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The Plague of Plagiarism

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Timothy Cedrone

Dr. Oguine

English 1201-ZCE

30 September 2002

The Plague of Plagiarism

Simply defined, the word plagiarism means "the unauthorized use of the language and thoughts of another author and the representation of them as one's own" ("Plagiarism"). While many students understand and comprehend the first clause of this definition, many encounter problems with the second part - the thoughts part. Many students in today's educational system are frequently unable to develop their own thoughts, opinions, and ideas relating to the subject matter that they are studying. However, when people at a university are educated according to the ways set forth by John Henry Newman in "The Idea of a University," their ability to create original concepts would be cultivated to the point, where they do not feel the need to plagiarize and cheat. Newman also states that in the end, the university will produce citizens that can give back to society (48). Jeffrey Hart makes a similar point in "How to Get a College Education." Therefore, according to both Newman and Hart, an honest person will be fashioned by the university. Since honesty does not breed cheating, should not cheating then be minimized? Plagiarism and its sister cheating are plagues on society that only serve to corrupt it. Nevertheless, the education given by a university can diminish and, perhaps, even eradicate the disease by instilling in students, a sense of honor, and implementing harsh penalties on those caught cheating or plagiarizing.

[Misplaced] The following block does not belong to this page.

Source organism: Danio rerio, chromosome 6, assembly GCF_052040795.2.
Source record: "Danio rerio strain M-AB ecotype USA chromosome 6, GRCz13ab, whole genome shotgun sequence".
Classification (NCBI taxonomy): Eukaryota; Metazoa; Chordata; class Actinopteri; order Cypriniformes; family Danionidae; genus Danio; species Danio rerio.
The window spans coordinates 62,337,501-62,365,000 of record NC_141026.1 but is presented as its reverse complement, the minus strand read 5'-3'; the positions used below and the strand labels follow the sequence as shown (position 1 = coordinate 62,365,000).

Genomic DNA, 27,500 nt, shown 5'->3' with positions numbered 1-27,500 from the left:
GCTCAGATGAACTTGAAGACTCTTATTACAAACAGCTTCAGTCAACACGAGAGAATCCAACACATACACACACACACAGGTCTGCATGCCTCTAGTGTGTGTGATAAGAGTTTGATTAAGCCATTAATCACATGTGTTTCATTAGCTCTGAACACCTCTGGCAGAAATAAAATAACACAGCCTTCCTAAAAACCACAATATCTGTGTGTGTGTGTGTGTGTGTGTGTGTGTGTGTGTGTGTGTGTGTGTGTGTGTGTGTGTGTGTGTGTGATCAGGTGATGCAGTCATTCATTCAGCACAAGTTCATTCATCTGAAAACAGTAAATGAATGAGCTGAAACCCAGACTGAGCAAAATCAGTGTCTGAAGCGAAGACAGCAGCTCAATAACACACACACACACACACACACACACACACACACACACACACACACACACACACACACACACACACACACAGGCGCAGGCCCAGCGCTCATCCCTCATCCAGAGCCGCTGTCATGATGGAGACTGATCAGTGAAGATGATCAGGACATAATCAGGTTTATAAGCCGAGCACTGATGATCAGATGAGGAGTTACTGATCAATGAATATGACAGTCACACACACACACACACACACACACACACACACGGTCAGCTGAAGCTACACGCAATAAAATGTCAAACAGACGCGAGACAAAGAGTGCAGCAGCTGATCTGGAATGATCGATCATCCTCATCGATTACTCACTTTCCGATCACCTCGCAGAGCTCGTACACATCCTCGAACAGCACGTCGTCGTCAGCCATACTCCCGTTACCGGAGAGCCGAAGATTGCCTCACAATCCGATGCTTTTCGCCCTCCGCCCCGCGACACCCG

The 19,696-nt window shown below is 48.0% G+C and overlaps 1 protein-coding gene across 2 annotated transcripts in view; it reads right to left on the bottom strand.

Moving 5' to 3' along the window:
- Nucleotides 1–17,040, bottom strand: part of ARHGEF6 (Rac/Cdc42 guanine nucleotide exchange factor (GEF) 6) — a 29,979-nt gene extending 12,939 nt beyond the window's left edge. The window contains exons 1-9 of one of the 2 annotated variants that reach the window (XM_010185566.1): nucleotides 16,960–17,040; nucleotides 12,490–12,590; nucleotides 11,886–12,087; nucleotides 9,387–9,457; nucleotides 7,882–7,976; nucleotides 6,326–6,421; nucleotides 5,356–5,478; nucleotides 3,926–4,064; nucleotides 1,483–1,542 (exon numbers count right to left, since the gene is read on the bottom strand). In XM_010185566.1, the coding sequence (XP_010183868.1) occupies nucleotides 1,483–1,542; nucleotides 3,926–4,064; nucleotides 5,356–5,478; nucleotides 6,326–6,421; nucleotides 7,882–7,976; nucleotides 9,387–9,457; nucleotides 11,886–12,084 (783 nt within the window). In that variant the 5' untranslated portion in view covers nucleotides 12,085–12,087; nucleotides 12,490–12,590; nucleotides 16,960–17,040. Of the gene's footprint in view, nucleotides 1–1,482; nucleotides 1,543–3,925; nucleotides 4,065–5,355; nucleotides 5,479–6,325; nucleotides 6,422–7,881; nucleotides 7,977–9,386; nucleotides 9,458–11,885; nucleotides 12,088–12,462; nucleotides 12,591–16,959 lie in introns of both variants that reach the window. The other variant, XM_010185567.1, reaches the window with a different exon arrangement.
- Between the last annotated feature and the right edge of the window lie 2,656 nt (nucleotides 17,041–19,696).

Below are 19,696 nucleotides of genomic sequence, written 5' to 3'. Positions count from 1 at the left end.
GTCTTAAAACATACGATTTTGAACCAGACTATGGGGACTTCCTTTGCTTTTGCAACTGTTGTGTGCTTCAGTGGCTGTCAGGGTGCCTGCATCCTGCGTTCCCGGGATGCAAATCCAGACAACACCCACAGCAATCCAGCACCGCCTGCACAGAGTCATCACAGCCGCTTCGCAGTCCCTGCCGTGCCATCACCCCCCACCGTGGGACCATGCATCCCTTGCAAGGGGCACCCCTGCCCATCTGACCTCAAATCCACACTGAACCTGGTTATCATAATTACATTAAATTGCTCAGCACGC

The fostering of independent thought is sometimes forgone in today's educational system. At times, students are encouraged to just complete their assignment instead of thinking about what they are doing so that they may fully understand their work. Often times, this pressure leads to cheating and plagiarism. Furthermore, students cheat because of factors such as "time and workload . . . followed by parental pressure" (Clayton 187). The solution to this problem lies within the framework for education laid by John Henry Newman. Newman states that students at a university should and will "learn to respect" others as well as develop a "clear atmosphere of thought" (48). This will then lead them to be able to think more independently and therefore rely more on their own intellectual skills than those of others. If and when the ideals of John Henry Newman are followed rather closely, the ability of all students to reason autonomously will increase dramatically and, thereby, decrease the amount of cheating.

Since the ultimate purpose of a university is to prepare people to be good citizens in society (Newman 48), and according to Jeffrey Hart, students in a university should become citizens after they complete college (131), if cheating is minimized at university level, it will also reduce in the society. In this context, citizens should be wholesome people who are able to give back to society, the honesty they have learned in the university; once they are a part of it. The university, also, has an aim of "purifying the national taste" and



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